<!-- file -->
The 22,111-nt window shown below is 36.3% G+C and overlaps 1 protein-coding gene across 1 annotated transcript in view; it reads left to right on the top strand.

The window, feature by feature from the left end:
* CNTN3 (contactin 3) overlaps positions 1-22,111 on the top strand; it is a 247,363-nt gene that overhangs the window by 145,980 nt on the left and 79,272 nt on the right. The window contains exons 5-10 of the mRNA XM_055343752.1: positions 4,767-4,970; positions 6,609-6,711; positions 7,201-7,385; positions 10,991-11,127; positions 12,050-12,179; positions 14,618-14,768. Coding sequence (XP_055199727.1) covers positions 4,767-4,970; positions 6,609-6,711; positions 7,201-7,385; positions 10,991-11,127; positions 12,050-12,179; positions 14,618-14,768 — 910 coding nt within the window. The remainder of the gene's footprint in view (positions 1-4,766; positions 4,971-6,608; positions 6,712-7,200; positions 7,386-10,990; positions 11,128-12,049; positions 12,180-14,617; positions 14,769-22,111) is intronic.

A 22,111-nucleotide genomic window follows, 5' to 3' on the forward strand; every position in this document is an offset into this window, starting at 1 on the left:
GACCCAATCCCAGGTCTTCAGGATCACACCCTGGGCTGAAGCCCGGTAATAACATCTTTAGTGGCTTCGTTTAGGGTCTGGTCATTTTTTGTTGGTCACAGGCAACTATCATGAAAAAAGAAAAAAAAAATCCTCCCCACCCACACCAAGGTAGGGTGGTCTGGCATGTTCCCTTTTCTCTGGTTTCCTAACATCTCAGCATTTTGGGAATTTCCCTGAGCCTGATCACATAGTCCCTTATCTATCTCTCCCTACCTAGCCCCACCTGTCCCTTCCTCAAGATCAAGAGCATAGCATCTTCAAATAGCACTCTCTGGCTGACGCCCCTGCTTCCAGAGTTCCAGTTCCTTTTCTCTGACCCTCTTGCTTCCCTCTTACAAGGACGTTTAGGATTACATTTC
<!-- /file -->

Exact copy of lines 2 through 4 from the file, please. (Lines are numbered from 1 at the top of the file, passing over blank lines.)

The window, feature by feature from the left end:
* CNTN3 (contactin 3) overlaps positions 1-22,111 on the top strand; it is a 247,363-nt gene that overhangs the window by 145,980 nt on the left and 79,272 nt on the right. The window contains exons 5-10 of the mRNA XM_055343752.1: positions 4,767-4,970; positions 6,609-6,711; positions 7,201-7,385; positions 10,991-11,127; positions 12,050-12,179; positions 14,618-14,768. Coding sequence (XP_055199727.1) covers positions 4,767-4,970; positions 6,609-6,711; positions 7,201-7,385; positions 10,991-11,127; positions 12,050-12,179; positions 14,618-14,768 — 910 coding nt within the window. The remainder of the gene's footprint in view (positions 1-4,766; positions 4,971-6,608; positions 6,712-7,200; positions 7,386-10,990; positions 11,128-12,049; positions 12,180-14,617; positions 14,769-22,111) is intronic.

A 22,111-nucleotide genomic window follows, 5' to 3' on the forward strand; every position in this document is an offset into this window, starting at 1 on the left: